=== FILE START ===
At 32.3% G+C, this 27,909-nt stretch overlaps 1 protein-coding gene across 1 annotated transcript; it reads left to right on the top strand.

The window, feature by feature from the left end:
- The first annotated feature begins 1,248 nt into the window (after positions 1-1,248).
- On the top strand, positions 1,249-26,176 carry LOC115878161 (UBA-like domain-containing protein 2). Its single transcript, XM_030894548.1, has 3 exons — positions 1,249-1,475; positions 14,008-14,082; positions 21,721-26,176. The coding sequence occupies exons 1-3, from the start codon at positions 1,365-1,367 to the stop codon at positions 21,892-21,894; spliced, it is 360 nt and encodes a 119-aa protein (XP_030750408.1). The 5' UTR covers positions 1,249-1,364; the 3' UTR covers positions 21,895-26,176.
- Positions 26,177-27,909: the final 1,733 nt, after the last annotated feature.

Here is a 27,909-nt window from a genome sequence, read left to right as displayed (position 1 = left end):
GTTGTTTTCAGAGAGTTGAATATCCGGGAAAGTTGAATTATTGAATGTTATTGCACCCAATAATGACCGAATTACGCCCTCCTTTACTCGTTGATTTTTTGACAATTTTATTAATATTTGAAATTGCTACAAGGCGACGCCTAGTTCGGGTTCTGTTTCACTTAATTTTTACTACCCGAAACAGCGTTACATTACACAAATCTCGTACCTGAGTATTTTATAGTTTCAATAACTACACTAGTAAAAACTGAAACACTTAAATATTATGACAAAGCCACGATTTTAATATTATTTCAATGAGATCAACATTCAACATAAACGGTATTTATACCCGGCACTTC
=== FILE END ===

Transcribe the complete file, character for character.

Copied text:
At 32.3% G+C, this 27,909-nt stretch overlaps 1 protein-coding gene across 1 annotated transcript; it reads left to right on the top strand.

The window, feature by feature from the left end:
- The first annotated feature begins 1,248 nt into the window (after positions 1-1,248).
- On the top strand, positions 1,249-26,176 carry LOC115878161 (UBA-like domain-containing protein 2). Its single transcript, XM_030894548.1, has 3 exons — positions 1,249-1,475; positions 14,008-14,082; positions 21,721-26,176. The coding sequence occupies exons 1-3, from the start codon at positions 1,365-1,367 to the stop codon at positions 21,892-21,894; spliced, it is 360 nt and encodes a 119-aa protein (XP_030750408.1). The 5' UTR covers positions 1,249-1,364; the 3' UTR covers positions 21,895-26,176.
- Positions 26,177-27,909: the final 1,733 nt, after the last annotated feature.

Here is a 27,909-nt window from a genome sequence, read left to right as displayed (position 1 = left end):
GTTGTTTTCAGAGAGTTGAATATCCGGGAAAGTTGAATTATTGAATGTTATTGCACCCAATAATGACCGAATTACGCCCTCCTTTACTCGTTGATTTTTTGACAATTTTATTAATATTTGAAATTGCTACAAGGCGACGCCTAGTTCGGGTTCTGTTTCACTTAATTTTTACTACCCGAAACAGCGTTACATTACACAAATCTCGTACCTGAGTATTTTATAGTTTCAATAACTACACTAGTAAAAACTGAAACACTTAAATATTATGACAAAGCCACGATTTTAATATTATTTCAATGAGATCAACATTCAACATAAACGGTATTTATACCCGGCACTTC